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Elevations: The Height of the Good in Rosenzweig and Levinas
by Richard A. Cohen
University of Chicago Press, 1994
Cloth: 978-0-226-11274-9 | Paper: 978-0-226-11275-6
Library of Congress Classification BM755.R6C64 1994
Dewey Decimal Classification 181.06

Elevations is a series of closely related essays on the ground-breaking philosophical and theological work of Emmanuel Levinas and Franz Rosenzweig, two of the twentieth century's most important Jewish philosophers. Focusing on the concept of transcendence, Richard A. Cohen shows that Rosenzweig and Levinas join the wisdom of revealed religions to the work of traditional philosophers to create a philosophy charged with the tasks of ethics and justice. He describes how they articulated a responsible humanism and a new enlightenment which would place moral obligation to the other above all other human concerns. This elevating pull of an ethics that can account for the relation of self and other without reducing either term is the central theme of these essays.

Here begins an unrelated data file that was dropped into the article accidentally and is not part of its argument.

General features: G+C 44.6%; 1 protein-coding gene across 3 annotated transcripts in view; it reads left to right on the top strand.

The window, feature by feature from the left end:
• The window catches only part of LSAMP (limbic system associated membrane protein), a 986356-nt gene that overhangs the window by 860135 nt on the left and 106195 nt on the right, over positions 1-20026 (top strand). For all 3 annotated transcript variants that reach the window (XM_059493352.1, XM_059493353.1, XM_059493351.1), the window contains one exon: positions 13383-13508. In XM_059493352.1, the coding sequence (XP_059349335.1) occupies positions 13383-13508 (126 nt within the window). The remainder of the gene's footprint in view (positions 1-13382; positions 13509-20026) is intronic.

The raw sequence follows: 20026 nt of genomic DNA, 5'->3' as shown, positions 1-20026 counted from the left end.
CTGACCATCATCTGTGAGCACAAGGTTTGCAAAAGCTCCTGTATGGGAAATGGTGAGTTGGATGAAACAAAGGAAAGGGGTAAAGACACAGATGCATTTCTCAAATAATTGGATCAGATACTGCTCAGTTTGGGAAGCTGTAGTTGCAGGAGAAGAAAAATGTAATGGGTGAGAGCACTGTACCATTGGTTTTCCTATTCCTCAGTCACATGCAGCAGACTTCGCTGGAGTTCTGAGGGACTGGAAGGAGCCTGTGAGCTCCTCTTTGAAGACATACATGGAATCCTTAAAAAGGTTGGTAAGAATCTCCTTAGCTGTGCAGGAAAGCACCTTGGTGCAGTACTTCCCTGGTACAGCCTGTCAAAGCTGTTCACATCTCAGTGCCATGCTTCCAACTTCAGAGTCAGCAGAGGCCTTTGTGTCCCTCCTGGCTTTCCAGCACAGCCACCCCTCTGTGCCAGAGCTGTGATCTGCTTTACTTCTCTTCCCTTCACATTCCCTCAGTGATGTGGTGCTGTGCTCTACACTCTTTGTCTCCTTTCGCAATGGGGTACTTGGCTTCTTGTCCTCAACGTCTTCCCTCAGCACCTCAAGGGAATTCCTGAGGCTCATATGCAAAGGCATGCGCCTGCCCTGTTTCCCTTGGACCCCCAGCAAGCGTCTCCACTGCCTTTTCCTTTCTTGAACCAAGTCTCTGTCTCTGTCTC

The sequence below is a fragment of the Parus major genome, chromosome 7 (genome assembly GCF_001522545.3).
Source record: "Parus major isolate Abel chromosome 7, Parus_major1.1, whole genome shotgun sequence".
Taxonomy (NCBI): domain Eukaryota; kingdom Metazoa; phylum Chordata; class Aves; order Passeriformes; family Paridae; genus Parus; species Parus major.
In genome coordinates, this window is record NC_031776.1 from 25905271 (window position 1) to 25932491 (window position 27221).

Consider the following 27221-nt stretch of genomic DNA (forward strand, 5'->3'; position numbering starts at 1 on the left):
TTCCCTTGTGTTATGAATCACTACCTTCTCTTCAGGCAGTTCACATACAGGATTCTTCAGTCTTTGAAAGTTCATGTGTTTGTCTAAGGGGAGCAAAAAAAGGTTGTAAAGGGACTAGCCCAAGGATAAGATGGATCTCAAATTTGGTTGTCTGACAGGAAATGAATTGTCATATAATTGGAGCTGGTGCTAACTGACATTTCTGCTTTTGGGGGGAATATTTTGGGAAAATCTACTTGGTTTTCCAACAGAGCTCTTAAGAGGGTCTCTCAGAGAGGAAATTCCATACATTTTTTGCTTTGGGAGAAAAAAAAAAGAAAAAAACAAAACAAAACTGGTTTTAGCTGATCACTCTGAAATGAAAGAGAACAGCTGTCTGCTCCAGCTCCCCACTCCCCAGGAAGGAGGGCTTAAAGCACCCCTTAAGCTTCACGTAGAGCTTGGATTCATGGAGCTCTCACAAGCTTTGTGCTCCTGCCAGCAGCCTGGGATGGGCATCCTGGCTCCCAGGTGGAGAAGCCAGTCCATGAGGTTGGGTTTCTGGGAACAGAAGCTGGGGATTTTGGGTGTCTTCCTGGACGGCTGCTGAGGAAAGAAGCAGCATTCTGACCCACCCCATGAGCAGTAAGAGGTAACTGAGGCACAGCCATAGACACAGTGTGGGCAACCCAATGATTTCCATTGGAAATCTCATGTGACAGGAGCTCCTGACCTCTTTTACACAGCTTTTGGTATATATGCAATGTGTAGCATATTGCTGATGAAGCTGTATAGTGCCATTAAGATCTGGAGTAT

Cohen also explores the ethical philosophy of these two thinkers in relation to Nietzsche, Husserl, Heidegger, Buber, Sartre, and Derrida. The result is one of the most wide-ranging and lucid studies yet written on these crucial figures in philosophy and Jewish thought.

See other books on: Good | Jewish philosophy | Levinas | Lévinas, Emmanuel | Rosenzweig, Franz
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